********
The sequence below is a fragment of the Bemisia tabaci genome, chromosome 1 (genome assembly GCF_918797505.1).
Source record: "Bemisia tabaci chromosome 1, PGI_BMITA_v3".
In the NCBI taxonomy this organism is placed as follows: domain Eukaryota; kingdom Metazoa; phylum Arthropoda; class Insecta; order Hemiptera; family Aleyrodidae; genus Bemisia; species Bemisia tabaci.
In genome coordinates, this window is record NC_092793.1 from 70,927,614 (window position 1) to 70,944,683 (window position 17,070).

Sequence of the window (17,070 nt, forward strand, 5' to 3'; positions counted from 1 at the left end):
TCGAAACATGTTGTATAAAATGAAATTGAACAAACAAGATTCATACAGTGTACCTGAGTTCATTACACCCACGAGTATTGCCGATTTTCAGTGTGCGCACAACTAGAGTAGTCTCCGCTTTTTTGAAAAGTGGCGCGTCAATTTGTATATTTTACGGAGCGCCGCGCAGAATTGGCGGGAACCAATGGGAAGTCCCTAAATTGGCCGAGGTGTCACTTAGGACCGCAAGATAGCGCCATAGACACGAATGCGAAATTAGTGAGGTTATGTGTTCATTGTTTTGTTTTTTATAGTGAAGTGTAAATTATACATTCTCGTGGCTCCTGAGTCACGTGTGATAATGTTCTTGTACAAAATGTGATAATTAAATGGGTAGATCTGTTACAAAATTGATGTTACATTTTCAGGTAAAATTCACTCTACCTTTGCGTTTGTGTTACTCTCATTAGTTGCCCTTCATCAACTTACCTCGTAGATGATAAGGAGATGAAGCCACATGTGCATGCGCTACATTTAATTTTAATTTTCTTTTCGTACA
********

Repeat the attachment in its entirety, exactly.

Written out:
The sequence below is a fragment of the Bemisia tabaci genome, chromosome 1 (genome assembly GCF_918797505.1).
Source record: "Bemisia tabaci chromosome 1, PGI_BMITA_v3".
In the NCBI taxonomy this organism is placed as follows: domain Eukaryota; kingdom Metazoa; phylum Arthropoda; class Insecta; order Hemiptera; family Aleyrodidae; genus Bemisia; species Bemisia tabaci.
In genome coordinates, this window is record NC_092793.1 from 70,927,614 (window position 1) to 70,944,683 (window position 17,070).

Sequence of the window (17,070 nt, forward strand, 5' to 3'; positions counted from 1 at the left end):
TCGAAACATGTTGTATAAAATGAAATTGAACAAACAAGATTCATACAGTGTACCTGAGTTCATTACACCCACGAGTATTGCCGATTTTCAGTGTGCGCACAACTAGAGTAGTCTCCGCTTTTTTGAAAAGTGGCGCGTCAATTTGTATATTTTACGGAGCGCCGCGCAGAATTGGCGGGAACCAATGGGAAGTCCCTAAATTGGCCGAGGTGTCACTTAGGACCGCAAGATAGCGCCATAGACACGAATGCGAAATTAGTGAGGTTATGTGTTCATTGTTTTGTTTTTTATAGTGAAGTGTAAATTATACATTCTCGTGGCTCCTGAGTCACGTGTGATAATGTTCTTGTACAAAATGTGATAATTAAATGGGTAGATCTGTTACAAAATTGATGTTACATTTTCAGGTAAAATTCACTCTACCTTTGCGTTTGTGTTACTCTCATTAGTTGCCCTTCATCAACTTACCTCGTAGATGATAAGGAGATGAAGCCACATGTGCATGCGCTACATTTAATTTTAATTTTCTTTTCGTACA